I’m thinking this morning about the way the war is being portrayed, and the way people’s perceptions are shaped by their biases, and what this all means in terms of the next presidential election, which I’m more or less convinced is going to end up being a referendum on the war.
It’s a concern. I believe that a majority of voters in this country, if they have access to a reasonably full, balanced account of what’s been happening, will choose to take a step back from the cliff Bush is doggedly determined to march us over. But the chance of their getting that sort of account seems to be diminishing.
A nice article on this, published in American Reporter and pointed to by The Smirking Chimp, is Randolph T. Holhut’s The war I saw.
According to the Los Angeles Times, nearly 70 percent of people the paper polled said they got most of their information from the all-news cable channels such as CNN, Fox and MSNBC. But the coverage these people got sounded suspiciously like NBC’s coverage of the Olympics, where the United States is the only country that gets covered and the other nations are bit players in a red, white and blue melodrama.
The New York Times is already talking about a “Fox Effect” on television news – what reporter Jim Rutenberg called “a new sort of tv journalism that casts aside traditional notions of objectivity, holds contempt for dissent and eschews the skepticism of government at mainstream journalism’s core.”
Holhut himself listened to the BBC World Service via public radio. Another good alternative would be the sampling of an array of non-US news sources via the Internet, which is the approach that I, and probably most of you, used to keep informed about all this.
But what about that nearly 70% of US citizens that are getting their news from the cable news channels? It gets worse with the hard-core fans of right-wing talk radio; these people get a non-stop stream of fantasy entertainment, and a lot of them actually believe it, with scary consequences.
Like the consequences seen by John Fleming, as recounted by the Denver Post’s Reggie Rivers (again, via The Smirking Chimp): Protests are fine; just not here. Fleming hung an upside-down US flag in his store’s front window as a protest against the war; shortly thereafter he received a visit from the local chief of police, along with two other armed officers, who told him the display was illegal, and that he’d have to take it down. Which was, of course, thoroughly untrue, but the police chief still asserted it, and the display still came down.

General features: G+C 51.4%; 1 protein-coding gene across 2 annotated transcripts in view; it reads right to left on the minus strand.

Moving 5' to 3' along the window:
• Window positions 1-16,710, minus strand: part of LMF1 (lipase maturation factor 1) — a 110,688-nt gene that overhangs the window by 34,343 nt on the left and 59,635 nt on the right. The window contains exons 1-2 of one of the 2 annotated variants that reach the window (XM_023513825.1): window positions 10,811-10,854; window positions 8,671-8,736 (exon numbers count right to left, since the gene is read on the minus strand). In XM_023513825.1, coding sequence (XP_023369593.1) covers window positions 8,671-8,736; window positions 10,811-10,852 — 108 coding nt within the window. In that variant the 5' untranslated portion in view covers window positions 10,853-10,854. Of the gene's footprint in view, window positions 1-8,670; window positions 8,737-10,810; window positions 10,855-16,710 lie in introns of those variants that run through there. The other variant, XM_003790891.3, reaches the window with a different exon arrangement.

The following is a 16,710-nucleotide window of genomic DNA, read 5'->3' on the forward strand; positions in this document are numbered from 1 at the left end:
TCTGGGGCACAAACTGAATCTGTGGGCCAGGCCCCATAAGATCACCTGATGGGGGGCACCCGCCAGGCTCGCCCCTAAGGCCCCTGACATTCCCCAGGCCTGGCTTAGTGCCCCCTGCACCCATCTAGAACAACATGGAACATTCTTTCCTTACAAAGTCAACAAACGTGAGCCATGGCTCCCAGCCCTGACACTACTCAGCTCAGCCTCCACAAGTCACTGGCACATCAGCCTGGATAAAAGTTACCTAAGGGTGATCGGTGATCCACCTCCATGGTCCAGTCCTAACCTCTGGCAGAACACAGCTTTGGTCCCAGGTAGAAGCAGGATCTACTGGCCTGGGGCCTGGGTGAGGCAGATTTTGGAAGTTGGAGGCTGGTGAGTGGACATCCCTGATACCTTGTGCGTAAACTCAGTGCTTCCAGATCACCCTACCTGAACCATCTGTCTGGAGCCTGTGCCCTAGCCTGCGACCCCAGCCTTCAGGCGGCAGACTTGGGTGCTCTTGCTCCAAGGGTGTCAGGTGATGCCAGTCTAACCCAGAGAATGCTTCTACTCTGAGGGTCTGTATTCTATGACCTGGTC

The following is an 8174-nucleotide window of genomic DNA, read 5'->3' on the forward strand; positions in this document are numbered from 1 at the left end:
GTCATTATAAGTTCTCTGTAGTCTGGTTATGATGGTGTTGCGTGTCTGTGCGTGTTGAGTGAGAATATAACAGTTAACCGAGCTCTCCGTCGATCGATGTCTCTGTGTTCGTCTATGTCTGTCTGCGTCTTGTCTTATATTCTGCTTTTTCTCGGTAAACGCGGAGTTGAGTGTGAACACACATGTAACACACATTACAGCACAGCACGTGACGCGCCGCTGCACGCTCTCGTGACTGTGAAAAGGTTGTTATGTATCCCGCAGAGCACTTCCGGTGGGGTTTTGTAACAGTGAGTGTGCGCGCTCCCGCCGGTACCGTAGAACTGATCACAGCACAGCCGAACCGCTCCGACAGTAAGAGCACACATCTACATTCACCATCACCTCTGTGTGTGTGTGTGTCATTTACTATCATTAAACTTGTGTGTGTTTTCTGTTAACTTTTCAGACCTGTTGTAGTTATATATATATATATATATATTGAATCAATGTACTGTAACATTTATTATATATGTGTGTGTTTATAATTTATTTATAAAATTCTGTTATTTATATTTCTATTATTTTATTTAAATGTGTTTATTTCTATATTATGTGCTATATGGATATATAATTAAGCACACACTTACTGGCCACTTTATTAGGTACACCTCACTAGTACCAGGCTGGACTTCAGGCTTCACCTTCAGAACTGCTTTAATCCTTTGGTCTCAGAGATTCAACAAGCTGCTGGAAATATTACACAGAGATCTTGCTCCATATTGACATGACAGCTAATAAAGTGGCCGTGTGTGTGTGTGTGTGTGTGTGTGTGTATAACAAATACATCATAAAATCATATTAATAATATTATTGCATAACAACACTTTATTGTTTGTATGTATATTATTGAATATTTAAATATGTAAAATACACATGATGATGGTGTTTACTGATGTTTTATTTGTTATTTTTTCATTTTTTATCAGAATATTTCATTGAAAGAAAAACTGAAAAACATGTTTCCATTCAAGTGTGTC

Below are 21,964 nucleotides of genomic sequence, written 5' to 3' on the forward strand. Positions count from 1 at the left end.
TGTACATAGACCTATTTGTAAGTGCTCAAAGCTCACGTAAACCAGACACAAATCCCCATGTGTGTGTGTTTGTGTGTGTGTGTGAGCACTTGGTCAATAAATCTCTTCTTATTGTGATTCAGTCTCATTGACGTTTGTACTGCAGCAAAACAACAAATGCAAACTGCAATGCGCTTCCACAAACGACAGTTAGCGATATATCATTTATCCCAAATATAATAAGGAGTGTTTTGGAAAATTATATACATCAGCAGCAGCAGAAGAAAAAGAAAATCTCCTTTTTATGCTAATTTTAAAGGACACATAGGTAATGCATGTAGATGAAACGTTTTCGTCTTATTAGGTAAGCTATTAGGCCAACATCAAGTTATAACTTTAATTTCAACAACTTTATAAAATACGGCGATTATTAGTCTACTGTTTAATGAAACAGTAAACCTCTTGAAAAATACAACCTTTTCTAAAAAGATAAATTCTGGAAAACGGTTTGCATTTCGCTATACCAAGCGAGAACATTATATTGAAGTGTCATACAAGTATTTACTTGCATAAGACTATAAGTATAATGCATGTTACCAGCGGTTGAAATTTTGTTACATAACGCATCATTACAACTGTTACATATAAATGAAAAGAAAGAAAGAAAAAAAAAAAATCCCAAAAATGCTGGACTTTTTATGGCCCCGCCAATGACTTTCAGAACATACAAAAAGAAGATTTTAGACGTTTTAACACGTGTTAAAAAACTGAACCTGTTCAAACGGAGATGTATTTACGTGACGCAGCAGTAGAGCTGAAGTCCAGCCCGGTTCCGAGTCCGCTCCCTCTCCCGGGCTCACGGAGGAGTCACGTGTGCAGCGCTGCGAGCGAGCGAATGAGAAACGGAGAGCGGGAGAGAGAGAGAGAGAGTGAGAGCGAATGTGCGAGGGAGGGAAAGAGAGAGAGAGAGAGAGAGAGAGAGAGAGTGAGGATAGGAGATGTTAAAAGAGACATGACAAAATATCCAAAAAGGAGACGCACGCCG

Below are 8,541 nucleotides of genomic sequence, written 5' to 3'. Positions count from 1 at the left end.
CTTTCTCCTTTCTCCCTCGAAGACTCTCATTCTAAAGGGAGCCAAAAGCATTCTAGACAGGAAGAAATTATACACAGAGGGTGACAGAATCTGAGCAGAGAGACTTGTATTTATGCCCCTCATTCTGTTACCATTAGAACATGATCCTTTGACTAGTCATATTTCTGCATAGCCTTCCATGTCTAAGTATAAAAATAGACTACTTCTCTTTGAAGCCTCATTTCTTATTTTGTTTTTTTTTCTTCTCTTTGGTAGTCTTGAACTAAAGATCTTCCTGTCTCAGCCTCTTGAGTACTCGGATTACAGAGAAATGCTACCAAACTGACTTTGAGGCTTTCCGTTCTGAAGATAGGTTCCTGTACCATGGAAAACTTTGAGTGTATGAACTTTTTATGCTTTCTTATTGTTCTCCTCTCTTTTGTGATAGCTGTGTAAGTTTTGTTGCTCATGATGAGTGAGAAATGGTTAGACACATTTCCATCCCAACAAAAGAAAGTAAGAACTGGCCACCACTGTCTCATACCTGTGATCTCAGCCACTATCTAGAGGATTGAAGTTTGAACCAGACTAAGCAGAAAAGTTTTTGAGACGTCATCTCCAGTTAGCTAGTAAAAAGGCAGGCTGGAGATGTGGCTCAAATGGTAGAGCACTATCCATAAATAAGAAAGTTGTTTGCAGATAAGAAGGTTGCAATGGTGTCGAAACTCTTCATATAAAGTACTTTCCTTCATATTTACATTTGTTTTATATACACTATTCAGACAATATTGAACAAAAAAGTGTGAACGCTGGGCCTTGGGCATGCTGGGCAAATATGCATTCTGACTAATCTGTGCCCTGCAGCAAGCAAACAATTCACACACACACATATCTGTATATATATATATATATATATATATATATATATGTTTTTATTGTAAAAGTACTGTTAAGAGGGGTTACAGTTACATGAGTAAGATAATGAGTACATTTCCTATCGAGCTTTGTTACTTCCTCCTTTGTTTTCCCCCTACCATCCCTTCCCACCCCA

Multiply that by many thousand times, and you get a picture of what’s going on all across the country. Bringing it home, again, to the smallish farming-cum-surfing community I live in, I already mentioned the flap that resulted when the wife of a local right-wing gadfly went around tying yellow plastic ribbons on every tree and lamppost, and a young woman of a different persuasion followed behind on her rollerblades, cutting them all down. The larger context is that going back a number of months, a group of local activists have been gathering for an orderly peace vigil on a downtown corner every Friday evening; since the outset of war they’ve been opposed by an increasingly large, noisy, and occasionally violent group of pro-war counter-protesters who gather on the opposite corner.
A dialog about the conflict is taking place in the letters to the editor of the local weekly paper. Last week’s paper carried a letter from one of the regular counter-protesters that asserted the following:
Anybody who keeps saying that we have no reason for fighting in Iraq keeps refusing to see the facts. It has been stated time and time again Saddam Hussein was connected with 9/11, supporting terrorist groups and supplying them. They came and attacked us, killed our men, women and children in an act of war. There is and can never be a reason for doing such a cowardly and terrible act of murder.
Yes, Saddam has brought this war on himself. Thank God we have a president right now who saw what needed to be done and being a leader did the right thing.
I was momentarily outraged at the linking of Saddam with 9/11, and was close to sending in a reply, but I didn’t. I figured that such an obvious lie would doubtless draw many such responses.
Well, it didn’t. Or if it did, the paper chose not to publish them. Instead, this week’s paper contains a new letter, from a different local right-winger, with a new lie:
Sadly, the true agenda of the “anti war” crowd is anti-Bush. Even with the phenomenal success of our military, they refer to our government officials in ways that I will not even dignify by quoting. Even as we find the “smoking guns” that prove the existence of weapons of mass destruction, they refuse to acknowledge the legitimate actions of our president.
Sigh. For our system of democracy to actually work the way it’s supposed to, the people casting their ballots need a clear understanding of what’s going on. I should have written a letter pointing out the lie in the first letter, and I should write one now pointing out the lie in this one. Not out of any delusion that I’ll actually influence either of these letter-writers to question their sources of “information,” but because left uncorrected, those lies are like a cancer that will spread through the minds of more open-minded people.
Those of us with access to better sources of information have an obligation to share that information. And not just with the other well-informed folk we interact with online, but with people in our own geographic community who don’t have access to those sources.
Whew. That was a rant and a half, eh?